In the decision, Judge Roger Vinson conceded that it is unusual to throw out an entire statute just because one part is held unconstitutional. Then he did it. He ruled the government does not have the power to make people buy insurance, and then chucked out everything else.Howie P.S.: Gosh, maybe the three years Ari just spent in law school wasn't a career detour after all!
By taking that tack, this case is different than all the others challenges to the health care law.
It raises the stakes from tinkering to demolition. For the first time, a lower court has proposed a legal theory that the individual mandate eviscerates the legal foundation of the entire law. This opens an attractive avenue for a conservative Supreme Court aiming to permanently limit federal power.
For the past 15 years, the court’s conservative bloc has sought to curb Congress’ use of the Constitution’s commerce powers, invalidating even popular laws targeting violence against women and guns in school. To most people, those were obscure cases. Now, the court could wade into today’s most prominent domestic issue, linking its jurisprudence to an impassioned constituency.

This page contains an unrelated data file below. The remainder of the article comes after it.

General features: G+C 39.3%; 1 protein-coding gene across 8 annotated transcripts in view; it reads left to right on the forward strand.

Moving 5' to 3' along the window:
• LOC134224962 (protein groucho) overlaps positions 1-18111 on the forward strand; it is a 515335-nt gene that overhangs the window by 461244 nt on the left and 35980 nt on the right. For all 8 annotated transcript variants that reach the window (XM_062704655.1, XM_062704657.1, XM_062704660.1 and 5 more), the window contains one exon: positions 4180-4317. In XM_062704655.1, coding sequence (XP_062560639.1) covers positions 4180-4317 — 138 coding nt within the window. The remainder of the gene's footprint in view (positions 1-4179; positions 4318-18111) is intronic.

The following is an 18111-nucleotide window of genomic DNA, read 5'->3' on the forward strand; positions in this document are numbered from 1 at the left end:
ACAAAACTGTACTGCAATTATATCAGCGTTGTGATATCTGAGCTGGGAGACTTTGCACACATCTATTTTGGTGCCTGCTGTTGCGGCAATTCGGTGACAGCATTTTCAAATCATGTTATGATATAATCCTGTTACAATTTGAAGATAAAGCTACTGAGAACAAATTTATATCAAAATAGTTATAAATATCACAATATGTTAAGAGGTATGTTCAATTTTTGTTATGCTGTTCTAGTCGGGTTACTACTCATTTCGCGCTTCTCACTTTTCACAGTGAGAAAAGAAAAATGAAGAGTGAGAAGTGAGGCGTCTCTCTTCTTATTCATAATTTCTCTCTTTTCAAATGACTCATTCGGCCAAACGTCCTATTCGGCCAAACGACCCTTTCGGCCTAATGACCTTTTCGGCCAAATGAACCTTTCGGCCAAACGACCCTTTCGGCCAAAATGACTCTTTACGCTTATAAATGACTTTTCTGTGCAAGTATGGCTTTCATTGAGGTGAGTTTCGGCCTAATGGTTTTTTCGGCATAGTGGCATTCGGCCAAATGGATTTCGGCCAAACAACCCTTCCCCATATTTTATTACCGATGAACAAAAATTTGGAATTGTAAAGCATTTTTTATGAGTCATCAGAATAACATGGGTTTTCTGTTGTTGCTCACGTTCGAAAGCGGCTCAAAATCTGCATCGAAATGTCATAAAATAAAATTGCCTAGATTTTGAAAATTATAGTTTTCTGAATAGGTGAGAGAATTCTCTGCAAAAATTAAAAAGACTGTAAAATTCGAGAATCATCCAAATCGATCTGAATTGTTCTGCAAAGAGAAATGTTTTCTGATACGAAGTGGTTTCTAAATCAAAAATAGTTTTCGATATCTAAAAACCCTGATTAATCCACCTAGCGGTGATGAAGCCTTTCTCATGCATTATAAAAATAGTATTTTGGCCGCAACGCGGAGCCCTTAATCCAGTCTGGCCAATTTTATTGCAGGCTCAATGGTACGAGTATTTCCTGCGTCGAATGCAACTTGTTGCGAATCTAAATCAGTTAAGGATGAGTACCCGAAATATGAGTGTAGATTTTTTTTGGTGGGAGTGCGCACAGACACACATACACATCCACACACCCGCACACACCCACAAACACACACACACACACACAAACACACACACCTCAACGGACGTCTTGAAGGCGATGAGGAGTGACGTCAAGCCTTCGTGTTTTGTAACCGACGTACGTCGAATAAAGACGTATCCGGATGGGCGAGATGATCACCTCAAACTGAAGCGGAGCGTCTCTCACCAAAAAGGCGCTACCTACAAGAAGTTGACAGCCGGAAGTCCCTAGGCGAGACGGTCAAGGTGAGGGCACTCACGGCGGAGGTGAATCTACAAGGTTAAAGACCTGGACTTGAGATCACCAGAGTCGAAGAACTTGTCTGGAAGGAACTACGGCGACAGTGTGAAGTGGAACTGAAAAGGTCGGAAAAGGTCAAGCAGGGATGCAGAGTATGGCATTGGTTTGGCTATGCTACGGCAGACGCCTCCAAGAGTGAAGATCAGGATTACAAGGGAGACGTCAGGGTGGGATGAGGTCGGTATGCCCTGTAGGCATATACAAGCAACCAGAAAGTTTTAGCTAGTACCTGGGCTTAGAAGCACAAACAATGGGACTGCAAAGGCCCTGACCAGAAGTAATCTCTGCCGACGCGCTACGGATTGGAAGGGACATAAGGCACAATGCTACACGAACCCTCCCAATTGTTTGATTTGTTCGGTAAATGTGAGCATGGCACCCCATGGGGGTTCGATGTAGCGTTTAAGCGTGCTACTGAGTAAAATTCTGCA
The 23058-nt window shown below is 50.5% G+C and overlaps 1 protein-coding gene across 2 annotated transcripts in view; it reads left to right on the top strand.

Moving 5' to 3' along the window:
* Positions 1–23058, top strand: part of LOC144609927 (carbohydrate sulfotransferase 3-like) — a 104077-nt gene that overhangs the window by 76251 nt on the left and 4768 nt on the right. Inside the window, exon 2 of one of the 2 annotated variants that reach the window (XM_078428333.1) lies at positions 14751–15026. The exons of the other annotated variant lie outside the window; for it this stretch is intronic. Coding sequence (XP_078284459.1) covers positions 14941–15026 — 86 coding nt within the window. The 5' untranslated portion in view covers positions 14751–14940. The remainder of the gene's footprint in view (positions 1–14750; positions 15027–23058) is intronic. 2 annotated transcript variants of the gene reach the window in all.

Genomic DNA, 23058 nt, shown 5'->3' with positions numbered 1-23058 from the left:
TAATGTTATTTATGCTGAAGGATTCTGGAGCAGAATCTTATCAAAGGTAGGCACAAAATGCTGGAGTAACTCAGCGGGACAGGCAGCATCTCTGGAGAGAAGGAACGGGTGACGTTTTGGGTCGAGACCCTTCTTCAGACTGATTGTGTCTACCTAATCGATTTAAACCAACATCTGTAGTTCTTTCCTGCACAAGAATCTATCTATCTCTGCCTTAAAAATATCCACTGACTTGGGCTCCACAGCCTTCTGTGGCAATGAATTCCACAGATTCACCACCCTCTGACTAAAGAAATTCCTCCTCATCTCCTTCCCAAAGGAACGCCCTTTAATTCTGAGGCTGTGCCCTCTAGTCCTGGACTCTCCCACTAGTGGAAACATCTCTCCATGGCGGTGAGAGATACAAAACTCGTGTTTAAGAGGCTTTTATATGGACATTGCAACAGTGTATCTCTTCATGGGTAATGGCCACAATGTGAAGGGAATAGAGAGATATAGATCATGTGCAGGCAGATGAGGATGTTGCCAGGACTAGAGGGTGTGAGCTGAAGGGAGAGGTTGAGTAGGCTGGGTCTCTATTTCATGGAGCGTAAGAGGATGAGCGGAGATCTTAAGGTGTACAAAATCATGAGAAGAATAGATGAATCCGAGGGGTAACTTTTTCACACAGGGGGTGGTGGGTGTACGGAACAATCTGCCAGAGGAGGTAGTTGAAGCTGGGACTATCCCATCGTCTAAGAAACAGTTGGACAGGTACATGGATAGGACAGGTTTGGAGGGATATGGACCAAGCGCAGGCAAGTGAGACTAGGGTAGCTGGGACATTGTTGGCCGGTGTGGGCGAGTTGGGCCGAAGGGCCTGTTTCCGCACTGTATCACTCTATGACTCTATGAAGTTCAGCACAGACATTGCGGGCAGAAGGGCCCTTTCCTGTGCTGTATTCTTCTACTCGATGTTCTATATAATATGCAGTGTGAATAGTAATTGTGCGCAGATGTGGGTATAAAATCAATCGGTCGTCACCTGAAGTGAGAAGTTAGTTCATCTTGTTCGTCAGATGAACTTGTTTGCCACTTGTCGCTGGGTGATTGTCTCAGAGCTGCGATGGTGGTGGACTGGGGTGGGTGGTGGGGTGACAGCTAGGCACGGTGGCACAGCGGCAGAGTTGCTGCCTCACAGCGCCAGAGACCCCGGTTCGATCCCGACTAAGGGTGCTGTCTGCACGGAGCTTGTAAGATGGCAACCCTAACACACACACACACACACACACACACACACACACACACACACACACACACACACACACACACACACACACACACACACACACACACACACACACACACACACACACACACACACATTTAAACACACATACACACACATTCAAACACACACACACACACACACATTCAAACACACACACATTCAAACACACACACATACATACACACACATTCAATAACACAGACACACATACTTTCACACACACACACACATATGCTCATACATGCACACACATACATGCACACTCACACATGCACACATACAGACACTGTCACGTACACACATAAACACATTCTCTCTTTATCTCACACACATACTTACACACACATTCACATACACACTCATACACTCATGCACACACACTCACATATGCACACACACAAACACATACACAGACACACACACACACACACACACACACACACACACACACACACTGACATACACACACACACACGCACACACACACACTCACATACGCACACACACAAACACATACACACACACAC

Meanwhile, the White House has begun echoing a traditionally conservative legal playbook, criticizing the decision as “judicial activism.”
Stephanie Cutter, an assistant to President Barack Obama for health care, called the ruling a “plain case of judicial overreaching,” breaking with the precedent that “courts have a constitutional obligation to preserve as a much of a statute as can be preserved.”
Senior presidential adviser David Axelrod, for his part, sounded like a law professor lecturing on separation of powers. “The role of the courts is not to look for expansive opportunities to invalidate an act of Congress,” Axelrod told the Huffington Post, “it is to rule narrowly as possible and leave intact the intent of the legislation.”MORE...
Tuesday, February 01, 2011
"Court raises stakes on health care law"
Ari Melber (Politico):